When will we ever learn...
I remember clearly one of my friends who, on learning she had become pregnant for the first time, told me categorically that her child, from the start, was going to be put to bed, in its own room, every evening on the dot of 6pm, and that she would set up those all-important routines that every self-help book on parenthood upholds. I smiled indulgently and kept quiet. You perhaps will imagine how it went in reality.
But having boundaries are definitely right and good when we are seeking to bring up children to be confident and resilient adults. Having a boundary and ensuring that we are consistent as parents in maintaining that boundary is a very important but difficult process. It is as important and as difficult when your children are five as when they are 15, but children who have a solid wall of certainty feel better and safer if the wall stays in place. They do need to know where they are and, whilst there may be a short term gain from the wall giving way now and again, in the longer term it creates uncertainty and insecurity.
Here at School we have had the benefit of hearing from professional counsellor Mandy Saligari on a number of occasions. She described the stages our children go through when we say “No” to them. These reactions are the same if we say no to a bar of chocolate at five, or to a party at 15. First there is shock (“You can’t be serious?”), then there is hurt (“I can’t believe you wouldn’t let me go to that party...”), then there is persuasion/guilt (“You are the only parent not letting their son/daughter going to this... I am going to be completely left out...”) and then anger (“I hate you... you are ruining my life... you never understand...”). The next two steps in her virtual conversation involve discussion and then acceptance, but how often have I given in at stage 4? I would say normal breaking point of most parental boundaries is the tears and maybe shouting that accompany the “you never understand” section - at that point we give in to keep the peace (especially if it is in the middle of a precious family mealtime) and show conclusively that the boundaries we are so eager to create are in fact worth less than the paper they are written on. And so next time, we go through it all again.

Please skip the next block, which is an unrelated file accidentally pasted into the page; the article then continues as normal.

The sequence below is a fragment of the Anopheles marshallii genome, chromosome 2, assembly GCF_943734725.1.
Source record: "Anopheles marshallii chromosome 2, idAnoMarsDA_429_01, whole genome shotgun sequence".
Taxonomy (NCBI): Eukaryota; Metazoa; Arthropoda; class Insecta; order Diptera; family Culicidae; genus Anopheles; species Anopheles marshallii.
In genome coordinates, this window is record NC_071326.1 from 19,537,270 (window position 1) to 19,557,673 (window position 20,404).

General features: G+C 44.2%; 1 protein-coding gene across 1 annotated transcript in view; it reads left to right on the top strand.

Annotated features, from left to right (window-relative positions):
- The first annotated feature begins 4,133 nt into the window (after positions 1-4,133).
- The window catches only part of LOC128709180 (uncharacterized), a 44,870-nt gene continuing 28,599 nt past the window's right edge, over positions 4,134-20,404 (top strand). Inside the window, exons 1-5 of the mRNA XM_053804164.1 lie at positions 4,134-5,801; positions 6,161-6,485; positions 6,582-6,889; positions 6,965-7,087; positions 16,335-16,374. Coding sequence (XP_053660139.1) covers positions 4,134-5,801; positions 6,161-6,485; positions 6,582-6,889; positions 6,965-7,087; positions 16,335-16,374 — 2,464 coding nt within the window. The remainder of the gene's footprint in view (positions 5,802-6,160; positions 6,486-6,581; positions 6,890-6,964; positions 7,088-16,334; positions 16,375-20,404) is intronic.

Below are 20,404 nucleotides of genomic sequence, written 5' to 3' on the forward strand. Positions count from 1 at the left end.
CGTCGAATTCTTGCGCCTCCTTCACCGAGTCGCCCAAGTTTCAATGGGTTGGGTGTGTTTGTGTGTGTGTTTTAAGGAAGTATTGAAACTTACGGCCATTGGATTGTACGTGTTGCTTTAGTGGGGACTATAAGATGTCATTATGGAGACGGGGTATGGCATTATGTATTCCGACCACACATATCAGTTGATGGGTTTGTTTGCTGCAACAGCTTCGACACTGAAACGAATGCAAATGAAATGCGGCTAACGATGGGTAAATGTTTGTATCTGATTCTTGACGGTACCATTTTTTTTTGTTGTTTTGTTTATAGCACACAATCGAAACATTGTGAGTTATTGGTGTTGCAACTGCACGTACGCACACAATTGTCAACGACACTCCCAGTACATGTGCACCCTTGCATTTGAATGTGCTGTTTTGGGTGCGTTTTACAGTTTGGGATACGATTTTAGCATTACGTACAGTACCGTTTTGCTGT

Perhaps the answer is just to think back to those excellent ideals and standards we had when our children were very small. If we could stick to it then, perhaps it wouldn’t be a bad idea to keep that sense of purpose now, no matter how hard it is.